Sarah Doty. Photo by David Lewinski.

 

“The Museum Makery came out of a combination of things – access to a huge pool of talented MFA students at the Cranbrook Academy of Art, an education team interested in object-based learning and teaching directly from pieces in our collection, and what we saw as a community need for more active, hands-on art making opportunities in the area,” says Sarah Doty, Associate Curator of Education at Cranbrook Art Museum. “It just made sense to act as facilitator, planning and convening these separate parts.”

 

DIY businesses

 

New business models are evolving as well. The Detroit Artist's Market in Midtown, Berkley's Yellow Door Market and Ferndale's Rust Belt Market provide a craft fair shopping experience year-round.

 

West Bloomfield’s Made Studio + Market, founded by residents Christy Brennan and Katheryn Hansen, offers a combination of a local artist's market with regular DIY workshop offerings from area artists and makers, blending DIY goods with hands-on learning.

Christy Brennan at Made Market. Photo by David Lewinski.

 

“Made was developed with the idea of community in mind. We wanted to draw on local talent to stock our shelves. Our goal was to create a destination where our community could gain access to new artist and makers,” says Brennan. “We wanted to further develop that relationship by inviting the artists to come into the studio where they could present a class or skill to the community.”

 

Ready to learn something new? Here’s a collection of must-stop destinations and organizations that will help you embrace your inner crafter, whether it’s helping you stock your supply shelves or signing you up for a DIY workshop.

 

All-Around DIY

Detroit Institute of Arts - Detroit (Midtown)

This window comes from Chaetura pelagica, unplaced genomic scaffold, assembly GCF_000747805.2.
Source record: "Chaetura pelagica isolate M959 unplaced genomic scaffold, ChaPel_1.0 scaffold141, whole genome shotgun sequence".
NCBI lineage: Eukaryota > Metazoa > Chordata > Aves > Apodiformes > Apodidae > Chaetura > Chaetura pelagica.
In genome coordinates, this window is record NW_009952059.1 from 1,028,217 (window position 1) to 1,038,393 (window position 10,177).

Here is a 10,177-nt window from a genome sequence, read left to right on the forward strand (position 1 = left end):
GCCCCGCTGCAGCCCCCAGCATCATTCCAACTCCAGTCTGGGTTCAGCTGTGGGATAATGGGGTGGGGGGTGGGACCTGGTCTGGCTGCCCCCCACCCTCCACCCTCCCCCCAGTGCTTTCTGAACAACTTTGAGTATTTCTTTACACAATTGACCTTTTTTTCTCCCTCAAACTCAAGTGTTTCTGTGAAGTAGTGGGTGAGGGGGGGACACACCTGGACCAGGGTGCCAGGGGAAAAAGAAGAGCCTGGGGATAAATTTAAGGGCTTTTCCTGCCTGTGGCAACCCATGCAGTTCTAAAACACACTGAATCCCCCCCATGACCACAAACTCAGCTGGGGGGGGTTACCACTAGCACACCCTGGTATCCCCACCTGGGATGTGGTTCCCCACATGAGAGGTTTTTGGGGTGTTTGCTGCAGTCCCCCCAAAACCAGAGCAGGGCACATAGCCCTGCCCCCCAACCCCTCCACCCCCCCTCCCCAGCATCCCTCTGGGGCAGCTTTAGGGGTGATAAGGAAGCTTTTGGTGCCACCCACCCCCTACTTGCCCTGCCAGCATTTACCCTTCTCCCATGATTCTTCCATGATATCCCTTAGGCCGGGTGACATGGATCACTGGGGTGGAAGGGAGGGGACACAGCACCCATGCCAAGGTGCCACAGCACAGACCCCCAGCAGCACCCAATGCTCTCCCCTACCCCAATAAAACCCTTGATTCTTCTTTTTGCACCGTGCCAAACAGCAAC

Cranbrook Art Museum - Bloomfield Hills

Tech Shop Detroit - Allen Park

Maker Works- Ann Arbor

 

Knitting/Crochet

Have Ewe Any Wool?- Berkley

Woolly & Co. - Birmingham

Detroit Fiber Works - Detroit's Avenue of Fashion

Ewe-nique Knits - Royal Oak

Skeins on Main - Rochester

 

Sewing/Quilting

Haberman Fabrics - Royal Oak

Guildcrafters Quilt Shop - Berkley

Mabelena - Ortonville

Cristina's Quilt Shop - Rochester

African Fabric - Detroit's Avenue of Fashion

 

All-Things Greenthumb

Pot and Box - Hamtramck

Made Floral - Detroit (Midtown)

Telly’s Greenhouse and Garden Center - Troy/ Pontiac / Shelby Township

English Gardens - Eastpointe / Royal Oak / West Bloomfield / Ann Arbor / Clinton Township / Dearborn Heights

Blumz - Ferndale

Goldner Walsh - Pontiac

 

Papercrafting

Signal-Return - Detroit (Eastern Market)

Ocelot Print Shop - Detroit (Midtown)

Salt and Cedar - Detroit (Eastern Market)

Hollander’s - Ann Arbor

 

Stock Those Shelves

Munro Crafts - Berkley

Greens Art Supply - Rochester

Blick Art Supplies - Detroit (Midtown) / Dearborn / Royal Oak

Scrap Box - Ann Arbor

 

And the list doesn’t stop there. Libraries, community centers, and even your favorite restaurants (check out Holiday Market's DIY cooking classes) in the metro area all offer great hands-on learning events. Wherever you look around Metro Detroit, chances are you’ll find something crafty.

 

Read more articles by Lish Dorset.

Lish Dorset is a freelance writer and crafter based in metro Detroit. Follow her on Instagram for crafty updates - @LishDorset.